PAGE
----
Listed buildings are precious and finite. They enrich the character, appearance and identity of the environment and are important reminders of our social history.
Buildings, structures and objects of special architectural or historic interest are listed by Cadw through the National Assembly for Wales. In Rhondda Cynon Taf there are almost 360 Listed Buildings. They are listed for a number of reasons, such as age, architectural merit, rarity, method of construction, famous associations and group value.
Listing does not seek to prevent all future change to a building. Keeping a building in continuous use, sometimes in a new way, is often the best means of ensuring its survival. The prime objective of listing is to protect a building from demolition and unsympathetic alteration. If you wish to alter any Listed building you must first obtain Listed Building Consent.
Listed Building Grades
Listed buildings are placed in one of three grades, which give an indication of their relative importance:
- Grade I
- Grade II*
- Grade II.
Grade I and II* listed buildings are a small proportion (about 6% nationally) of all listed buildings. They are particularly important to the nation's built heritage as buildings of outstanding architectural or historic interest. The remaining buildings are listed Grade II and represent an important part of our built heritage which is given special protection.
Grading can be changed where re-evaluation takes place after damage or alteration, or as more evidence of a building's history or architectural quality comes to light. But the statutory controls on alterations apply equally to all listed buildings whatever the grade.
You will need the Council's consent to demolish a listed building or for any alteration or extension which would affect its character as a building of architectural or historic interest. The need for listed building consent is different from planning permission but the process is very similar.
It is a criminal offence to carry out works to a listed building without prior listed building consent - even if you did not know that the building was listed. Carrying out unauthorised work is punishable by a fine or a prison sentence and the Council can require you to put the building back the way it was.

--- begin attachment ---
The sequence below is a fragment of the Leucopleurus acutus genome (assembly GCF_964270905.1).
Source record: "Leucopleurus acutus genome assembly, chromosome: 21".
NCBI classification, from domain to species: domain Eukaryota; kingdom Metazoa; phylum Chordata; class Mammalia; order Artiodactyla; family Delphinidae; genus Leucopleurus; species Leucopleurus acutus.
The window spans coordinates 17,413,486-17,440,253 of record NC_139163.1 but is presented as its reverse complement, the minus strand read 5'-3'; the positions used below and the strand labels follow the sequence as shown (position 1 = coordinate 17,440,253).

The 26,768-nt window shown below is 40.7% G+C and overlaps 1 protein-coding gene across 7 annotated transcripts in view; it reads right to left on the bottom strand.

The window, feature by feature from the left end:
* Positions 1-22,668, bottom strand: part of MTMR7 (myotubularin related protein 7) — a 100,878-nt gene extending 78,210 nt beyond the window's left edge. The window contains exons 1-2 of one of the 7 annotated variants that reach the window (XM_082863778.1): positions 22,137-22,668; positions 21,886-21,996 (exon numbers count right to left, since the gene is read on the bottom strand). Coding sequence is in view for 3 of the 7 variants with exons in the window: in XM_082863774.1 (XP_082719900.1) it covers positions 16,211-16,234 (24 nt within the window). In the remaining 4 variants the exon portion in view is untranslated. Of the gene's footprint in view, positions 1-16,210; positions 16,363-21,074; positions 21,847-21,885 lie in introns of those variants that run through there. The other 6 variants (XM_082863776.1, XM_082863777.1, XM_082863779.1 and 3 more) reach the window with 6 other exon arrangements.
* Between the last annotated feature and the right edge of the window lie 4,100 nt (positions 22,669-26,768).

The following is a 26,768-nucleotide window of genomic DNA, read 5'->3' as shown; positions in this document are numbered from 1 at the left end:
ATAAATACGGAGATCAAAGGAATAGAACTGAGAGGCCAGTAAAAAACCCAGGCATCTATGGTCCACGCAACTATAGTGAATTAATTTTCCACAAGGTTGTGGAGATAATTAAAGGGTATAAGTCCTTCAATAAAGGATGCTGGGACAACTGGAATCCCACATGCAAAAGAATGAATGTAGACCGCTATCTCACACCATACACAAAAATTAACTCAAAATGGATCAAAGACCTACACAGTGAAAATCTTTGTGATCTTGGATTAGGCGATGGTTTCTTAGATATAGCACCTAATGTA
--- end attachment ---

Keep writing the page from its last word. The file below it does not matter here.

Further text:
How do I obtain Listed Building Consent?
Application forms for Listed Building Consent (LBC) can be made using the link below. You should include with your application form as much information as possible - in particular justifying what you want to do and what materials you intend to use. Delays may be caused if you do not supply enough information.
You can apply for Listed Buidling Consent online
Details of your application, once received and registered, are then advertised and comments are invited from various local and national bodies before consent is either granted or refused. In general 8 weeks should be allowed for this. Some applications may take longer. If your application for LBC is refused or granted subject to conditions, you can appeal to the Planning Inspectorate Wales .
In addition to Listed Building Consent, you may also require Planning Permission and Building Regulations Approval to alter and extend a Listed Building. If this is the case it is advisable to submit your Planning Application at the same time as your application for Listed Building Consent. Remember, alterations and extensions, which do not require Planning Permission may still need Listed Building Consent.
More information regarding Listed Buildings and the planning process can be found by visiting the Planning Portal and Gwyn Headley’s Heritage Site.
Tel: 01443 281130